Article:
In all the excitement over the JEE last week, I missed the really exciting discussion that went on (and is still going on) among economist bloggers over trade policy. Harvard economist Dani Rodrik started things off with a post on trade and procedural fairness:
Economists fail to appreciate sufficiently that globalization often runs into a procedural fairness roadblock.
Imagine some change in the economy leaves Tom $3 richer and Jerry $2 poorer, and I ask you whether you approve of this change. Few economists, regardless of their political and philosophical orientation, would be able to give a straight answer without asking for more information. Is Tom richer or poorer than Jerry to begin with, and by how much? What are their respective needs and capabilities? And what exactly is the nature of the shock that created this redistribution of income? It would be one thing if Tom got richer (and made Jerry poorer) through actions that we would consider unethical or immoral; it would be another if this was the result of Tom’s hard work and Jerry’s laziness. In other words, most of us would care about the manner in which the distributional change occurred--i.e., about procedural fairness. The fact that the shock created a net gain of $1 is not enough to conclude that it is a change for the better.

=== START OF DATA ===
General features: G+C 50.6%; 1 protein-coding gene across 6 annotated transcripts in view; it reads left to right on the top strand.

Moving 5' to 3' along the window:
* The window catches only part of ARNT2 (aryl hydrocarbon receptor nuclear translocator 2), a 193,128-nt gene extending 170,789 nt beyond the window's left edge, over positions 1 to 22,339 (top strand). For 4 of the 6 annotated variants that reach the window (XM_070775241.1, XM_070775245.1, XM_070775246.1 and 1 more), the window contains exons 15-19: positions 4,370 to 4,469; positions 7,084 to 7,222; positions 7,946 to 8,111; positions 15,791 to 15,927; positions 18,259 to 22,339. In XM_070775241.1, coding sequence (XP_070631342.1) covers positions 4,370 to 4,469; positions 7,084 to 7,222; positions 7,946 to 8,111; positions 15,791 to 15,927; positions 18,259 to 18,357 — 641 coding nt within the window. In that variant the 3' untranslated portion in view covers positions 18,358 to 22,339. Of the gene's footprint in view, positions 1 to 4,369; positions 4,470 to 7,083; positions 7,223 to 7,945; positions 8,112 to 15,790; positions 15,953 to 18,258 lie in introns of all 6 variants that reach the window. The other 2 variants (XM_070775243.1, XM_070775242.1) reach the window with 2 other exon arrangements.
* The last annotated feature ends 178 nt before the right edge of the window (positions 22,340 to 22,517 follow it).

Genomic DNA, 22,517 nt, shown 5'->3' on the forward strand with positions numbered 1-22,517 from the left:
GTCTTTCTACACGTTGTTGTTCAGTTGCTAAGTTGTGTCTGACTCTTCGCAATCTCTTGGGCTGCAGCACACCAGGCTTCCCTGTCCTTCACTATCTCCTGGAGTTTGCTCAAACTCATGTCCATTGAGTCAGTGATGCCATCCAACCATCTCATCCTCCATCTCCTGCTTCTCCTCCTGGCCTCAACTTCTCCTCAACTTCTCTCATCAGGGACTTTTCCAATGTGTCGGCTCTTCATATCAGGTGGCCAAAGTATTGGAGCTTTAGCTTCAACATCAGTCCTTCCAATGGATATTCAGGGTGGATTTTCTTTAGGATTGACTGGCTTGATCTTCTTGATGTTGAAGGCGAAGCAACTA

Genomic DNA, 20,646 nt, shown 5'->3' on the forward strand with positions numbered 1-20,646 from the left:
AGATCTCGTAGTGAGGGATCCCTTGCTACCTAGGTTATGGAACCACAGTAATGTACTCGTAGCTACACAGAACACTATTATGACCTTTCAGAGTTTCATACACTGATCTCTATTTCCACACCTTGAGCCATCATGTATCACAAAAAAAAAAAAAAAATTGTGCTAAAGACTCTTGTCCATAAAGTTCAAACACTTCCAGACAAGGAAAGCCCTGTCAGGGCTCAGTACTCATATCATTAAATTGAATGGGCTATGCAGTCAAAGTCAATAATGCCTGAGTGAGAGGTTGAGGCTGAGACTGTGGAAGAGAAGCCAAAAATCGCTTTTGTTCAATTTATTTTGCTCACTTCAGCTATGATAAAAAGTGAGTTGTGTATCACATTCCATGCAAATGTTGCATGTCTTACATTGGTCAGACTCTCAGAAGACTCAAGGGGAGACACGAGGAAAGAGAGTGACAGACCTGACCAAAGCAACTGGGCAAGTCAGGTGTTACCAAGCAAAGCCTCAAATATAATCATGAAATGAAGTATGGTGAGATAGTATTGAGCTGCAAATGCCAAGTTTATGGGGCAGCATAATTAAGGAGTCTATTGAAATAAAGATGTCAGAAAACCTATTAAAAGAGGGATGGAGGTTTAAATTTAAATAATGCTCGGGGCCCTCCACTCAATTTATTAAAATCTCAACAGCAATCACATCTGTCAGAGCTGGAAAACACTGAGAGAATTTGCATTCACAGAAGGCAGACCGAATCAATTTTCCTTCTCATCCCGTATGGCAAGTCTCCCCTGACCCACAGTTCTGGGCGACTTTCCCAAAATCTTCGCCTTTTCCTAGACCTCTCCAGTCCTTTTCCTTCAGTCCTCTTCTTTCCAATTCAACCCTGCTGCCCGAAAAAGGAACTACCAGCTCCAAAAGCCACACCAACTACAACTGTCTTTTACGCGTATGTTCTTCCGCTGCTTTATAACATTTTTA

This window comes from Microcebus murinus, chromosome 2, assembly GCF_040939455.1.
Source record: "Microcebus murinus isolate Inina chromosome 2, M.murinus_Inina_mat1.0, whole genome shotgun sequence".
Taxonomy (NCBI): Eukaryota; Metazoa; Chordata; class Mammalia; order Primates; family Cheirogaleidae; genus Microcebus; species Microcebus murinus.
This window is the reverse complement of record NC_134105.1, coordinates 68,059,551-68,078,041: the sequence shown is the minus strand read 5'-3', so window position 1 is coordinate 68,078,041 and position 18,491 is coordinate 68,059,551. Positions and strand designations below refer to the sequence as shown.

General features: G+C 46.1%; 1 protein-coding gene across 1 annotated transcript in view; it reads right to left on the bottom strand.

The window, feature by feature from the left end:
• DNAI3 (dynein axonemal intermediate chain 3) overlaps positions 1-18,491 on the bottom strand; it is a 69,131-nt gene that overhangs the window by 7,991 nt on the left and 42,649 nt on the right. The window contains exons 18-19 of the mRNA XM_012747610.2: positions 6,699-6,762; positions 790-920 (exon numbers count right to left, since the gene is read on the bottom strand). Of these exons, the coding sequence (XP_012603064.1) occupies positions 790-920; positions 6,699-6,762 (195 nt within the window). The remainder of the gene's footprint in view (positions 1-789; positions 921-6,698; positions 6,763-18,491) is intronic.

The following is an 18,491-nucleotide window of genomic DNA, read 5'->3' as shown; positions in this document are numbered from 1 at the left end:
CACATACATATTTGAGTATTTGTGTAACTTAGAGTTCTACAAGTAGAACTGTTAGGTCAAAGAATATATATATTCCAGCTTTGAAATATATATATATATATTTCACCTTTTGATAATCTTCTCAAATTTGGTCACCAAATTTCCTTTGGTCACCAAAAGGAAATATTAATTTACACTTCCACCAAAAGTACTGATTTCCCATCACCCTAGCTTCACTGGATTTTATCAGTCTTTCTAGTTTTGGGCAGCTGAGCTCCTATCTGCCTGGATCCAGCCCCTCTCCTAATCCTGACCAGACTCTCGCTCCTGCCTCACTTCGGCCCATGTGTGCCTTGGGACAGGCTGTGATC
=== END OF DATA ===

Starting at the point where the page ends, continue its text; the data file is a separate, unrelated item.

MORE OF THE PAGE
The discussion thread has been picked up by several others (including top bloggers such as Greg Mankiw, Tyler Cowen and Dan Drezner), and Rodrik has been busy responding to them in his rather young blog (which is less than a month old). Start with the above link, and work your way up. There's quite a bit of interesting stuff there (but it does get a little too technical at times). In a later post, he says something that is worth keeping in mind when we read our pink papers' unqualified support for this or that policy:
The point is that unconditional supporters of free trade take a whole lot for granted. Our professional training prepares us to be analysts who can make contingent statements. Policy A is good if conditions X, Y, and Z are in place. Rule-of-thumb economists sweep all the caveats under the rug, and in the end, are not true to their training.